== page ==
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How not to go crazy at work in 9 easy steps
Feelin' like having more work than you can handle? There is a variety of time management methods you can employ to work and live more effectively.
Take every morning about ten minutes to plan the day's tasks. Better yet, set up a to-do-list on the evening before. The same is recommended for a week's plan.
Expect the unexpected
Reserve only 50 to 60 percent of your time for the tasks you already know about. Keep the rest available for spontaneous and unexpected activities. This way you are able to respond flexibly to whatever work comes along.
This tool is amazingly simple, but extremely helpful. You note the things you really can't afford to waste your time on during business hours. Yes, we're talking about checking your social networks, watching kitty videos or argue with your mother.
Getting Things Done
The GTD approach is basically about sorting all tasks according both to their urgency and the time available. Very important things that can be processed in a short time - like answering an e-mail - should be dealt with immediately. Only then do you get down to what's also important, but requires more time. Yet at the end of the day you shouldn't have forgotten to take care of all the small stuff as well!
Divide a sheet of paper into four fields, in which the respective tasks are arranged: urgent and important, urgent but not important, important, but not urgent. You'll probably profit most from the last section with tasks neither important nor urgent. As its name suggests this method was developed by U.S. President Dwight D. Eisenhower.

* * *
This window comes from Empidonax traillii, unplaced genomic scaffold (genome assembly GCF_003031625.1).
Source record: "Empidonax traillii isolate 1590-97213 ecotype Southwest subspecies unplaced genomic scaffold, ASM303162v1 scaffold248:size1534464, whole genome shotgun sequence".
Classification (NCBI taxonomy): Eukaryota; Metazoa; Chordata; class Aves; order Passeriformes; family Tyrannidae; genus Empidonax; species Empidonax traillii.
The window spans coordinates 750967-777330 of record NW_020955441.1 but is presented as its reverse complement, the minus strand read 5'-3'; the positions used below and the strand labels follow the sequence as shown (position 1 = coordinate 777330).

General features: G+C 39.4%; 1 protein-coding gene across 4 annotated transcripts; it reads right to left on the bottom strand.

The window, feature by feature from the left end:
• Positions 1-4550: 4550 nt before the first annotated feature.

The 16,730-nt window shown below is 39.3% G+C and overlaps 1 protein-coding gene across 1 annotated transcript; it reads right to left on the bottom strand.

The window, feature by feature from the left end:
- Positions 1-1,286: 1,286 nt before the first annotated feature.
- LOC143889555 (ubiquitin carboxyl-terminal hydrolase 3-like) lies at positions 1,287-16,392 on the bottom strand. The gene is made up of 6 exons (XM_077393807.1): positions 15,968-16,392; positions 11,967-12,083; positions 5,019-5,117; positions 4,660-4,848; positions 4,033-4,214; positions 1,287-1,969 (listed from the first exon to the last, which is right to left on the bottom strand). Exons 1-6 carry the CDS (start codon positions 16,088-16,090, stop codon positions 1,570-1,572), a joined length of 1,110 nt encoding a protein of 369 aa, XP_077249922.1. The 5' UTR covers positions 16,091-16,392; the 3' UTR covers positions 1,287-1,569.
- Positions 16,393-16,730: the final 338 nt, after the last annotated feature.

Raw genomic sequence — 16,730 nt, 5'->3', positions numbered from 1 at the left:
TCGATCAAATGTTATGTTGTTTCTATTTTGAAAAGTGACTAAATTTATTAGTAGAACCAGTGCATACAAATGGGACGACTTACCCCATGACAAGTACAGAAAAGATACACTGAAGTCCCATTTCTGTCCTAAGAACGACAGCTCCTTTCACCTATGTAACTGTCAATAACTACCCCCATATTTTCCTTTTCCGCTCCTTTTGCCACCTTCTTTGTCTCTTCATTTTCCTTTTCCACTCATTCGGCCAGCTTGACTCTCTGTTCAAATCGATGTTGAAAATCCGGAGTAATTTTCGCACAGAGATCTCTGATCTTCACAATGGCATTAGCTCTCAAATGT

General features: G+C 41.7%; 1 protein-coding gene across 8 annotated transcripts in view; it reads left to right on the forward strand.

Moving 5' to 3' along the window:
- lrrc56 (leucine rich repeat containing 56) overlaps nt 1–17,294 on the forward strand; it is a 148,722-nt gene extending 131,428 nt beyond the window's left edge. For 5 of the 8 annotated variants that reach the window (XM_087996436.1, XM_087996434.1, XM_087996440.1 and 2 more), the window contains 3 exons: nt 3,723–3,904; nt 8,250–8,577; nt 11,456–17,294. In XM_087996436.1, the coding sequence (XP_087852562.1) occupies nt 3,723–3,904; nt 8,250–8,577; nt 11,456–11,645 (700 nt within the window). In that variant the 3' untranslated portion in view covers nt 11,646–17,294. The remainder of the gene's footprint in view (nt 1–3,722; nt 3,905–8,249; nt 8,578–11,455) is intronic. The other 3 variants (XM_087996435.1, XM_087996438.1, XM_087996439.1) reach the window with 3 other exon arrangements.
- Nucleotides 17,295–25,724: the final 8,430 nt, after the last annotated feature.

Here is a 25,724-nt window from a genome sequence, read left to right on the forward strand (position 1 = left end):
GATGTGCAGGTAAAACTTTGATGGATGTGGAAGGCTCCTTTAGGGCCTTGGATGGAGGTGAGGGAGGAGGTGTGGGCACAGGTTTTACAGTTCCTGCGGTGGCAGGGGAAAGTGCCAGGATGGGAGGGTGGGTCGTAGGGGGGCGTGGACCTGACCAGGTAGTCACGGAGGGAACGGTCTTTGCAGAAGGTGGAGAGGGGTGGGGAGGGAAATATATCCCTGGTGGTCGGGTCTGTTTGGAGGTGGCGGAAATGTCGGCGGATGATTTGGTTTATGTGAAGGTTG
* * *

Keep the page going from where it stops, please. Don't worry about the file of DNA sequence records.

The Pareto Principle
But how to decide which task is important and which not? Maybe with the 80:20 rule which says that one can achieve 80 percent of the outcome with 20 percent effort. In other words: don't concentrate on being perfect, but on being effective in the first place.
Keep it in blocks
Group similar tasks together. Like if you have to perform several phone calls, do it in one piece and not throughout the day. Or don't switch to your mail box every three minutes, answering an e-mail here and there. Rather determine a time or frequency when you answer all mails one after the other. Concentration is the key to productivity.
Plan regular breaks in your daily schedule that correspond with your biorhythm. If you're most effective in the morning, handle important tasks then. And keep in mind that after lunch your energy will be needed elsewhere than in your brain.
Let yourself be helped
There are many technological tools that allow you to better organize and communicate effectively. If want to integrate your e-mails, documents and tasks in the most simple yet refined way, Common Tongue is what you should go for. Most of these principles are included in Common Tongue already and others gradually will be.
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